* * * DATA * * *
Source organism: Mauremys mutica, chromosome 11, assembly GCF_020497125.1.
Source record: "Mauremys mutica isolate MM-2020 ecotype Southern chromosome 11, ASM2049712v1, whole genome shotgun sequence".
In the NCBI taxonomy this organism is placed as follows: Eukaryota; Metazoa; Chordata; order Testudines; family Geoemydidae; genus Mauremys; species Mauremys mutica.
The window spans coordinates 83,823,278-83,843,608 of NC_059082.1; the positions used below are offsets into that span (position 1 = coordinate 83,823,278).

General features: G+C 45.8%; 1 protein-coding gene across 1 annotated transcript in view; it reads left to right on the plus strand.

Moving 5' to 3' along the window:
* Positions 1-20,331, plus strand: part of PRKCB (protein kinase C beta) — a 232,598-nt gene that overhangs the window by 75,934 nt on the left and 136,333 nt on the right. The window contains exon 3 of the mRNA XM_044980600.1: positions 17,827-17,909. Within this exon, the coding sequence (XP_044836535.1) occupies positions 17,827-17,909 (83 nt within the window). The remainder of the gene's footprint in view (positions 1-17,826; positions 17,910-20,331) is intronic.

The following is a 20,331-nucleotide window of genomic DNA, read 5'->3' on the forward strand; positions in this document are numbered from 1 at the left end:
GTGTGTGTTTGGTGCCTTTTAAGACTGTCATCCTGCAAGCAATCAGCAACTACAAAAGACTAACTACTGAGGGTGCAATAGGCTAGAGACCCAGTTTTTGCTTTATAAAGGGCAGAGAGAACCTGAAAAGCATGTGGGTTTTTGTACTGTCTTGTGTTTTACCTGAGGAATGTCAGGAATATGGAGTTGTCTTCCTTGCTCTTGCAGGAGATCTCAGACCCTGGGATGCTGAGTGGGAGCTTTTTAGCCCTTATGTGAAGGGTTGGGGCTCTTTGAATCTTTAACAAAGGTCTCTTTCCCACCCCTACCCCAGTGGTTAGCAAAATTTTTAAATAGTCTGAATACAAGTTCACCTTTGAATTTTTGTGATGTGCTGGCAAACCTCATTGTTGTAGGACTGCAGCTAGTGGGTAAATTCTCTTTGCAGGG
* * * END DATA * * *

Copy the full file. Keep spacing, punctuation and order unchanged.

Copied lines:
Source organism: Mauremys mutica, chromosome 11, assembly GCF_020497125.1.
Source record: "Mauremys mutica isolate MM-2020 ecotype Southern chromosome 11, ASM2049712v1, whole genome shotgun sequence".
In the NCBI taxonomy this organism is placed as follows: Eukaryota; Metazoa; Chordata; order Testudines; family Geoemydidae; genus Mauremys; species Mauremys mutica.
The window spans coordinates 83,823,278-83,843,608 of NC_059082.1; the positions used below are offsets into that span (position 1 = coordinate 83,823,278).

General features: G+C 45.8%; 1 protein-coding gene across 1 annotated transcript in view; it reads left to right on the plus strand.

Moving 5' to 3' along the window:
* Positions 1-20,331, plus strand: part of PRKCB (protein kinase C beta) — a 232,598-nt gene that overhangs the window by 75,934 nt on the left and 136,333 nt on the right. The window contains exon 3 of the mRNA XM_044980600.1: positions 17,827-17,909. Within this exon, the coding sequence (XP_044836535.1) occupies positions 17,827-17,909 (83 nt within the window). The remainder of the gene's footprint in view (positions 1-17,826; positions 17,910-20,331) is intronic.

The following is a 20,331-nucleotide window of genomic DNA, read 5'->3' on the forward strand; positions in this document are numbered from 1 at the left end:
GTGTGTGTTTGGTGCCTTTTAAGACTGTCATCCTGCAAGCAATCAGCAACTACAAAAGACTAACTACTGAGGGTGCAATAGGCTAGAGACCCAGTTTTTGCTTTATAAAGGGCAGAGAGAACCTGAAAAGCATGTGGGTTTTTGTACTGTCTTGTGTTTTACCTGAGGAATGTCAGGAATATGGAGTTGTCTTCCTTGCTCTTGCAGGAGATCTCAGACCCTGGGATGCTGAGTGGGAGCTTTTTAGCCCTTATGTGAAGGGTTGGGGCTCTTTGAATCTTTAACAAAGGTCTCTTTCCCACCCCTACCCCAGTGGTTAGCAAAATTTTTAAATAGTCTGAATACAAGTTCACCTTTGAATTTTTGTGATGTGCTGGCAAACCTCATTGTTGTAGGACTGCAGCTAGTGGGTAAATTCTCTTTGCAGGG